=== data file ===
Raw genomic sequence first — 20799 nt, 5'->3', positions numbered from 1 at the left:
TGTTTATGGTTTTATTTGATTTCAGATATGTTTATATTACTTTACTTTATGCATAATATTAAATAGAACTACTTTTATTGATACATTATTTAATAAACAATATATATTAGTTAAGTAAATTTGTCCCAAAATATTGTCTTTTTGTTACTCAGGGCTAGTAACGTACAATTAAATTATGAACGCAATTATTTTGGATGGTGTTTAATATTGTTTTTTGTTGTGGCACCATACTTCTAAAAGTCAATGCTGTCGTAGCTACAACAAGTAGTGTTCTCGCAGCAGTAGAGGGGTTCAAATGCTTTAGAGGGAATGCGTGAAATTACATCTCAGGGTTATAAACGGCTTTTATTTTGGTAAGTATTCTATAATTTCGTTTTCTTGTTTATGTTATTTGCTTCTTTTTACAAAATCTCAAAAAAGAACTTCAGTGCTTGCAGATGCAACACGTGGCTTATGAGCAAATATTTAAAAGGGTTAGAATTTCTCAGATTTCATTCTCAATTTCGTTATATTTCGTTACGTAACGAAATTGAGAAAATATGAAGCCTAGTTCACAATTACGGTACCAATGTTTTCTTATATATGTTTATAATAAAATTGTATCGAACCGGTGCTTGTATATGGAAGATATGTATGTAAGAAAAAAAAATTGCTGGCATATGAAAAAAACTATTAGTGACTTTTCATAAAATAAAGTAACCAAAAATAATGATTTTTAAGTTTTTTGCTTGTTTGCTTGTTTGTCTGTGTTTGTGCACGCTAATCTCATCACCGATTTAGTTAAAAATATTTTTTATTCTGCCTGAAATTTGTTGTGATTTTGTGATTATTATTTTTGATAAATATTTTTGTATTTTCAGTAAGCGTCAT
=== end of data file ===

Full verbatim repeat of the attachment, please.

Raw genomic sequence first — 20799 nt, 5'->3', positions numbered from 1 at the left:
TGTTTATGGTTTTATTTGATTTCAGATATGTTTATATTACTTTACTTTATGCATAATATTAAATAGAACTACTTTTATTGATACATTATTTAATAAACAATATATATTAGTTAAGTAAATTTGTCCCAAAATATTGTCTTTTTGTTACTCAGGGCTAGTAACGTACAATTAAATTATGAACGCAATTATTTTGGATGGTGTTTAATATTGTTTTTTGTTGTGGCACCATACTTCTAAAAGTCAATGCTGTCGTAGCTACAACAAGTAGTGTTCTCGCAGCAGTAGAGGGGTTCAAATGCTTTAGAGGGAATGCGTGAAATTACATCTCAGGGTTATAAACGGCTTTTATTTTGGTAAGTATTCTATAATTTCGTTTTCTTGTTTATGTTATTTGCTTCTTTTTACAAAATCTCAAAAAAGAACTTCAGTGCTTGCAGATGCAACACGTGGCTTATGAGCAAATATTTAAAAGGGTTAGAATTTCTCAGATTTCATTCTCAATTTCGTTATATTTCGTTACGTAACGAAATTGAGAAAATATGAAGCCTAGTTCACAATTACGGTACCAATGTTTTCTTATATATGTTTATAATAAAATTGTATCGAACCGGTGCTTGTATATGGAAGATATGTATGTAAGAAAAAAAAATTGCTGGCATATGAAAAAAACTATTAGTGACTTTTCATAAAATAAAGTAACCAAAAATAATGATTTTTAAGTTTTTTGCTTGTTTGCTTGTTTGTCTGTGTTTGTGCACGCTAATCTCATCACCGATTTAGTTAAAAATATTTTTTATTCTGCCTGAAATTTGTTGTGATTTTGTGATTATTATTTTTGATAAATATTTTTGTATTTTCAGTAAGCGTCAT